As we were now in the country of stringent game-laws, we were obliged to send all the way back to Nyampungo, to give information to a certain person who had been left there by the real owner of this district to watch over his property, the owner himself living near the Zambesi. The side upon which the elephant fell had a short, broken tusk; the upper one, which was ours, was large and thick. The Banyai remarked on our good luck. The men sent to give notice came back late in the afternoon of the following day. They brought a basket of corn, a fowl, and a few strings of handsome beads, as a sort of thank-offering for our having killed it on their land, and said they had thanked the Barimo besides for our success, adding, “There it is; eat it and be glad.” Had we begun to cut it up before we got this permission, we should have lost the whole. They had brought a large party to eat their half, and they divided it with us in a friendly way. My men were delighted with the feast, though, by lying unopened a whole day, the carcass was pretty far gone. An astonishing number of hyaenas collected round, and kept up a loud laughter for two whole nights. Some of them do make a very good imitation of a laugh. I asked my men what the hyaenas were laughing at, as they usually give animals credit for a share of intelligence. They said that they were laughing because we could not take the whole, and that they would have plenty to eat as well as we.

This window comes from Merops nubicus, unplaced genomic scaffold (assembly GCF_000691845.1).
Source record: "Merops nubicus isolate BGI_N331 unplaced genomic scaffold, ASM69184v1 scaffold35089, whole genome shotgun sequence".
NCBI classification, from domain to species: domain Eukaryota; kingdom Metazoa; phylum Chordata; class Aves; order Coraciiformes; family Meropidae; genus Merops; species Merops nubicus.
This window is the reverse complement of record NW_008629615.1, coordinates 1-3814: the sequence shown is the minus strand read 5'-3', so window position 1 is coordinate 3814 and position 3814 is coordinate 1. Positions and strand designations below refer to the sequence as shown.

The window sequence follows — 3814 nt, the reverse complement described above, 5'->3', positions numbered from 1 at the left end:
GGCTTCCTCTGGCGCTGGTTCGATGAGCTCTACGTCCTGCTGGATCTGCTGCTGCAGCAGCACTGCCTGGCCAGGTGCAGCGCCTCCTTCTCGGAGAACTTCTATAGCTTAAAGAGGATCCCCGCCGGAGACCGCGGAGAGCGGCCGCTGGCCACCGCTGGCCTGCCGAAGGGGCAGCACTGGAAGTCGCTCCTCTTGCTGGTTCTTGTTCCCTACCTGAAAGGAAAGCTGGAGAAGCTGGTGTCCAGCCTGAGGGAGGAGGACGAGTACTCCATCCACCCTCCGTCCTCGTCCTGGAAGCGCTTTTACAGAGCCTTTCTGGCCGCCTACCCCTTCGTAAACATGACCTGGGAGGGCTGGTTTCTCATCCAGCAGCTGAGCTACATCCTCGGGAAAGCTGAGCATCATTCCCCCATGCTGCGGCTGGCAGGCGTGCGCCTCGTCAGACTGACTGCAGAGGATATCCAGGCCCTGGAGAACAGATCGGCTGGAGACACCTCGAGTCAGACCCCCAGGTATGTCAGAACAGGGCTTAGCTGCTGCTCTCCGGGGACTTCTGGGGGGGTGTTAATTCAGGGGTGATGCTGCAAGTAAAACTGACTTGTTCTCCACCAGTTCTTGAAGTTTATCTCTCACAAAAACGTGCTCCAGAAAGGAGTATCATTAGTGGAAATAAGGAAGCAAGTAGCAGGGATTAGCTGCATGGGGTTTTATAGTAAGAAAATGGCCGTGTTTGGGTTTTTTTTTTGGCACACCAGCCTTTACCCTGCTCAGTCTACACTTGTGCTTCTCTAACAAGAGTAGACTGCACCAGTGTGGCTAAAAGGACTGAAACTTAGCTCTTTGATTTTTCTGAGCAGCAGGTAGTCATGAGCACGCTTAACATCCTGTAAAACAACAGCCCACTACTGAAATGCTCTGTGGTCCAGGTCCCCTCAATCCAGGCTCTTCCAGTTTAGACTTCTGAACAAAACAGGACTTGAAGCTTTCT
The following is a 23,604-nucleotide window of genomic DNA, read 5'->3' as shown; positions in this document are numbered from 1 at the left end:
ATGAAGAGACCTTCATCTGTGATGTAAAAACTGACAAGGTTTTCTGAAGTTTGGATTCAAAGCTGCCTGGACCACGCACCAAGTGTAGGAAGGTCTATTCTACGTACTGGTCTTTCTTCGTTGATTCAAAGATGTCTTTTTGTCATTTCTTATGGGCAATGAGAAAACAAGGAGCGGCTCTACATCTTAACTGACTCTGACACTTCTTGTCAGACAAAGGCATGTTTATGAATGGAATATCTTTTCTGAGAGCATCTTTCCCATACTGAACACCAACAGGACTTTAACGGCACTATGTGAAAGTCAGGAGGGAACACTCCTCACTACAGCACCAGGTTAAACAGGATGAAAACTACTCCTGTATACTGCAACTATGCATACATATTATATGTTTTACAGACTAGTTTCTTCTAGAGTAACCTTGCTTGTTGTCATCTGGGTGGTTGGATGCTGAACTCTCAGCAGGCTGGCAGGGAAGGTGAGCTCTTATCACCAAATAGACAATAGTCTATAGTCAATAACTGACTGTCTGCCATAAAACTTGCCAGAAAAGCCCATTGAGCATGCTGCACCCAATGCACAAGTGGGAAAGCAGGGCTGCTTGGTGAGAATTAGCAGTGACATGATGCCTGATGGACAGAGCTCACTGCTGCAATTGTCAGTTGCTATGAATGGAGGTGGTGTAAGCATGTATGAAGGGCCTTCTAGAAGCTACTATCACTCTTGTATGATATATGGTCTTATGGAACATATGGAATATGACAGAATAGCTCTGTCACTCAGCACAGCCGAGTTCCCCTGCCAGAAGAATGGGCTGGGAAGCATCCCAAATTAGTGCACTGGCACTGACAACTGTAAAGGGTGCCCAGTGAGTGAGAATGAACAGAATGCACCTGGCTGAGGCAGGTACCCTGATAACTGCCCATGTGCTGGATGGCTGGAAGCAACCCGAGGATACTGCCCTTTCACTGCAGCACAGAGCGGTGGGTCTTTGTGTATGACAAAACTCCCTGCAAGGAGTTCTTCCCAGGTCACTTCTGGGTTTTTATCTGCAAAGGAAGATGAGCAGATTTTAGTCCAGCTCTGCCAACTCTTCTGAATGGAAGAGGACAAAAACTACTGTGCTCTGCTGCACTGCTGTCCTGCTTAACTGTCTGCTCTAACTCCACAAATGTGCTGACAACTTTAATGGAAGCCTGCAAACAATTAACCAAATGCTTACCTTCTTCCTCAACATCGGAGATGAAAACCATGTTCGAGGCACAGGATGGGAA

On coming to the part where the elephant was slain, we passed through grass so tall that it reminded me of that in the valley of Cassange. Insects are very numerous after the rains commence. While waiting by the elephant, I observed a great number of insects, like grains of fine sand, moving on my boxes. On examination with a glass, four species were apparent; one of green and gold preening its wings, which glanced in the sun with metallic lustre; another clear as crystal; a third of the color of vermilion; and a fourth black. These are probably some of those which consume the seeds of every plant that grows. Almost every kind has its own peculiar insect, and when the rains are over very few seeds remain untouched. The rankest poisons, as the Kongwhane and Euphorbia, are soon devoured; the former has a scarlet insect; and even the fiery bird’s-eye pepper, which will keep off many others from their own seeds, is itself devoured by a maggot. I observed here, what I had often seen before, that certain districts abound in centipedes. Here they have light reddish bodies and blue legs; great myriapedes are seen crawling every where. Although they do no harm, they excite in man a feeling of loathing. Perhaps our appearance produces a similar feeling in the elephant and other large animals. Where they have been much disturbed, they certainly look upon us with great distrust, as the horrid biped that ruins their peace. In the quietest parts of the forest there is heard a faint but distinct hum, which tells of insect joy. One may see many whisking about in the clear sunshine in patches among the green glancing leaves; but there are invisible myriads working with never-tiring mandibles on leaves, and stalks, and beneath the soil. They are all brimful of enjoyment. Indeed, the universality of organic life may be called a mantle of happy existence encircling the world, and imparts the idea of its being caused by the consciousness of our benignant Father’s smile on all the works of His hands.